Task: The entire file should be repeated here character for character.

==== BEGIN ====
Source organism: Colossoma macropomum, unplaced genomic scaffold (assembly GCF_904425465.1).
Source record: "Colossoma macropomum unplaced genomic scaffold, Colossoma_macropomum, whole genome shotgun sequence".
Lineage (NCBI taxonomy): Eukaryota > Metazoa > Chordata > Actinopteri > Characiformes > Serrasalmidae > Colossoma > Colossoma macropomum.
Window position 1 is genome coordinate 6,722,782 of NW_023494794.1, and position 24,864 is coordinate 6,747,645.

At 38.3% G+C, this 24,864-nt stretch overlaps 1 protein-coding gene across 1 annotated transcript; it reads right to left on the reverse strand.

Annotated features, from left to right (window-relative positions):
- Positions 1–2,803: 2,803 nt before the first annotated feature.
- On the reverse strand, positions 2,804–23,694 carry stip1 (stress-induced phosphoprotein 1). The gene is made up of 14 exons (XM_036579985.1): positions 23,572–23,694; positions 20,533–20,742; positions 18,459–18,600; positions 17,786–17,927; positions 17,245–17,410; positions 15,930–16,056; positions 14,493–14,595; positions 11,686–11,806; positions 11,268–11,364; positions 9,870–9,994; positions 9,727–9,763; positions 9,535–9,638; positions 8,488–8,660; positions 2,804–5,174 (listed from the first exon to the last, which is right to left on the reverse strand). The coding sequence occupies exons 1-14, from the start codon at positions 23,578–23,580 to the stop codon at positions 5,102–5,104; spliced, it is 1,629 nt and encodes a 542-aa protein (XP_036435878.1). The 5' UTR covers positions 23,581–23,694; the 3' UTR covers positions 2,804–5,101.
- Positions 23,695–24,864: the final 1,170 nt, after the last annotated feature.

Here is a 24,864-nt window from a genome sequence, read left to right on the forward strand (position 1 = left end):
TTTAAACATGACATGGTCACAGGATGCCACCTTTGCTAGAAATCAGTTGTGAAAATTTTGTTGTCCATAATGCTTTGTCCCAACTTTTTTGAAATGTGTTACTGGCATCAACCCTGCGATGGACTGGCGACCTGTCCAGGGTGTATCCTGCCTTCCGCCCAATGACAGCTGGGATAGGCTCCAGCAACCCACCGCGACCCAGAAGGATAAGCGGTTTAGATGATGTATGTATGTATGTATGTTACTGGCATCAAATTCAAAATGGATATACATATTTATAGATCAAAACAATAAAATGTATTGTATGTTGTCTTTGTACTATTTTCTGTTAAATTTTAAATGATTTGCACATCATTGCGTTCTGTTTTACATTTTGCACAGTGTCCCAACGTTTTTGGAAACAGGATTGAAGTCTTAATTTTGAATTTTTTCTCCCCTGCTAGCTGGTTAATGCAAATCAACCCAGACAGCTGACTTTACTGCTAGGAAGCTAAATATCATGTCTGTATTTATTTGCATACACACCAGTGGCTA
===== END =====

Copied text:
Source organism: Colossoma macropomum, unplaced genomic scaffold (assembly GCF_904425465.1).
Source record: "Colossoma macropomum unplaced genomic scaffold, Colossoma_macropomum, whole genome shotgun sequence".
Lineage (NCBI taxonomy): Eukaryota > Metazoa > Chordata > Actinopteri > Characiformes > Serrasalmidae > Colossoma > Colossoma macropomum.
Window position 1 is genome coordinate 6,722,782 of NW_023494794.1, and position 24,864 is coordinate 6,747,645.

At 38.3% G+C, this 24,864-nt stretch overlaps 1 protein-coding gene across 1 annotated transcript; it reads right to left on the reverse strand.

Annotated features, from left to right (window-relative positions):
- Positions 1–2,803: 2,803 nt before the first annotated feature.
- On the reverse strand, positions 2,804–23,694 carry stip1 (stress-induced phosphoprotein 1). The gene is made up of 14 exons (XM_036579985.1): positions 23,572–23,694; positions 20,533–20,742; positions 18,459–18,600; positions 17,786–17,927; positions 17,245–17,410; positions 15,930–16,056; positions 14,493–14,595; positions 11,686–11,806; positions 11,268–11,364; positions 9,870–9,994; positions 9,727–9,763; positions 9,535–9,638; positions 8,488–8,660; positions 2,804–5,174 (listed from the first exon to the last, which is right to left on the reverse strand). The coding sequence occupies exons 1-14, from the start codon at positions 23,578–23,580 to the stop codon at positions 5,102–5,104; spliced, it is 1,629 nt and encodes a 542-aa protein (XP_036435878.1). The 5' UTR covers positions 23,581–23,694; the 3' UTR covers positions 2,804–5,101.
- Positions 23,695–24,864: the final 1,170 nt, after the last annotated feature.

Here is a 24,864-nt window from a genome sequence, read left to right on the forward strand (position 1 = left end):
TTTAAACATGACATGGTCACAGGATGCCACCTTTGCTAGAAATCAGTTGTGAAAATTTTGTTGTCCATAATGCTTTGTCCCAACTTTTTTGAAATGTGTTACTGGCATCAACCCTGCGATGGACTGGCGACCTGTCCAGGGTGTATCCTGCCTTCCGCCCAATGACAGCTGGGATAGGCTCCAGCAACCCACCGCGACCCAGAAGGATAAGCGGTTTAGATGATGTATGTATGTATGTATGTTACTGGCATCAAATTCAAAATGGATATACATATTTATAGATCAAAACAATAAAATGTATTGTATGTTGTCTTTGTACTATTTTCTGTTAAATTTTAAATGATTTGCACATCATTGCGTTCTGTTTTACATTTTGCACAGTGTCCCAACGTTTTTGGAAACAGGATTGAAGTCTTAATTTTGAATTTTTTCTCCCCTGCTAGCTGGTTAATGCAAATCAACCCAGACAGCTGACTTTACTGCTAGGAAGCTAAATATCATGTCTGTATTTATTTGCATACACACCAGTGGCTA